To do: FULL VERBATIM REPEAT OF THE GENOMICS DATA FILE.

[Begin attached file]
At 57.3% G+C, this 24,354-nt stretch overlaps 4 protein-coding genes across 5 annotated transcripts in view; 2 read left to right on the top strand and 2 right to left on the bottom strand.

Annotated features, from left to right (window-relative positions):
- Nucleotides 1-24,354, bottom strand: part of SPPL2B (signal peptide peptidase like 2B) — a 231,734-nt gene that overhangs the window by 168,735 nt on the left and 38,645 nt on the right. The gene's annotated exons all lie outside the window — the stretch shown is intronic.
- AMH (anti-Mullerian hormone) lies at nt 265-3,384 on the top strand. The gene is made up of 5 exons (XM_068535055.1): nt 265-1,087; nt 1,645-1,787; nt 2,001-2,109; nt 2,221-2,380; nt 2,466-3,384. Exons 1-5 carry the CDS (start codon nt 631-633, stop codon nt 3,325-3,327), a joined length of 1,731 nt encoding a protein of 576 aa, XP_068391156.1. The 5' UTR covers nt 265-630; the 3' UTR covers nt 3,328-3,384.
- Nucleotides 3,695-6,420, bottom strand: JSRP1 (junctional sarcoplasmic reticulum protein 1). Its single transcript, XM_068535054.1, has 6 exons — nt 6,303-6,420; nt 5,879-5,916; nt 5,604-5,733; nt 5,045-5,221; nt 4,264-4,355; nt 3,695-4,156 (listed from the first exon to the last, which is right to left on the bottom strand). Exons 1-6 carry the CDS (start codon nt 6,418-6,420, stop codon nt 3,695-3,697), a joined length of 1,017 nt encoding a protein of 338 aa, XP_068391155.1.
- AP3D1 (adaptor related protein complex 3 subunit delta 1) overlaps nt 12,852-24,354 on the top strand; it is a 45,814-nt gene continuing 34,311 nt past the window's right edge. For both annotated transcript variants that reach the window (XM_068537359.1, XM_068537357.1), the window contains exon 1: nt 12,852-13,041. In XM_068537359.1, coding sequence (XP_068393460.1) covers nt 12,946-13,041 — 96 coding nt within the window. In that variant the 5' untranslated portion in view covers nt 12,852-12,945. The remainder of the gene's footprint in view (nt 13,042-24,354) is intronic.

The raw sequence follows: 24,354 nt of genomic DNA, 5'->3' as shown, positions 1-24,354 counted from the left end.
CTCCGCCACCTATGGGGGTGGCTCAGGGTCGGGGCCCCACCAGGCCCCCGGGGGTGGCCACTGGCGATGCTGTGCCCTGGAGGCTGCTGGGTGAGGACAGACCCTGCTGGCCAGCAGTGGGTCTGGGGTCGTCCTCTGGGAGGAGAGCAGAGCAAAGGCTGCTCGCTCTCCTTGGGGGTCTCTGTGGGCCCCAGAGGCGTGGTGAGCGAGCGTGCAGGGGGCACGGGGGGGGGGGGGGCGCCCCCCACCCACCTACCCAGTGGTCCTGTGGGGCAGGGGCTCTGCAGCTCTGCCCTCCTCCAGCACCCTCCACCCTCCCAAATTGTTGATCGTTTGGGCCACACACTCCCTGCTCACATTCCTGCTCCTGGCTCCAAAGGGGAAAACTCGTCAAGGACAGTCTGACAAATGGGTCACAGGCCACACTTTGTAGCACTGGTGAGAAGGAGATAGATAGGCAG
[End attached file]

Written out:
At 57.3% G+C, this 24,354-nt stretch overlaps 4 protein-coding genes across 5 annotated transcripts in view; 2 read left to right on the top strand and 2 right to left on the bottom strand.

Annotated features, from left to right (window-relative positions):
- Nucleotides 1-24,354, bottom strand: part of SPPL2B (signal peptide peptidase like 2B) — a 231,734-nt gene that overhangs the window by 168,735 nt on the left and 38,645 nt on the right. The gene's annotated exons all lie outside the window — the stretch shown is intronic.
- AMH (anti-Mullerian hormone) lies at nt 265-3,384 on the top strand. The gene is made up of 5 exons (XM_068535055.1): nt 265-1,087; nt 1,645-1,787; nt 2,001-2,109; nt 2,221-2,380; nt 2,466-3,384. Exons 1-5 carry the CDS (start codon nt 631-633, stop codon nt 3,325-3,327), a joined length of 1,731 nt encoding a protein of 576 aa, XP_068391156.1. The 5' UTR covers nt 265-630; the 3' UTR covers nt 3,328-3,384.
- Nucleotides 3,695-6,420, bottom strand: JSRP1 (junctional sarcoplasmic reticulum protein 1). Its single transcript, XM_068535054.1, has 6 exons — nt 6,303-6,420; nt 5,879-5,916; nt 5,604-5,733; nt 5,045-5,221; nt 4,264-4,355; nt 3,695-4,156 (listed from the first exon to the last, which is right to left on the bottom strand). Exons 1-6 carry the CDS (start codon nt 6,418-6,420, stop codon nt 3,695-3,697), a joined length of 1,017 nt encoding a protein of 338 aa, XP_068391155.1.
- AP3D1 (adaptor related protein complex 3 subunit delta 1) overlaps nt 12,852-24,354 on the top strand; it is a 45,814-nt gene continuing 34,311 nt past the window's right edge. For both annotated transcript variants that reach the window (XM_068537359.1, XM_068537357.1), the window contains exon 1: nt 12,852-13,041. In XM_068537359.1, coding sequence (XP_068393460.1) covers nt 12,946-13,041 — 96 coding nt within the window. In that variant the 5' untranslated portion in view covers nt 12,852-12,945. The remainder of the gene's footprint in view (nt 13,042-24,354) is intronic.

The raw sequence follows: 24,354 nt of genomic DNA, 5'->3' as shown, positions 1-24,354 counted from the left end.
CTCCGCCACCTATGGGGGTGGCTCAGGGTCGGGGCCCCACCAGGCCCCCGGGGGTGGCCACTGGCGATGCTGTGCCCTGGAGGCTGCTGGGTGAGGACAGACCCTGCTGGCCAGCAGTGGGTCTGGGGTCGTCCTCTGGGAGGAGAGCAGAGCAAAGGCTGCTCGCTCTCCTTGGGGGTCTCTGTGGGCCCCAGAGGCGTGGTGAGCGAGCGTGCAGGGGGCACGGGGGGGGGGGGGGCGCCCCCCACCCACCTACCCAGTGGTCCTGTGGGGCAGGGGCTCTGCAGCTCTGCCCTCCTCCAGCACCCTCCACCCTCCCAAATTGTTGATCGTTTGGGCCACACACTCCCTGCTCACATTCCTGCTCCTGGCTCCAAAGGGGAAAACTCGTCAAGGACAGTCTGACAAATGGGTCACAGGCCACACTTTGTAGCACTGGTGAGAAGGAGATAGATAGGCAG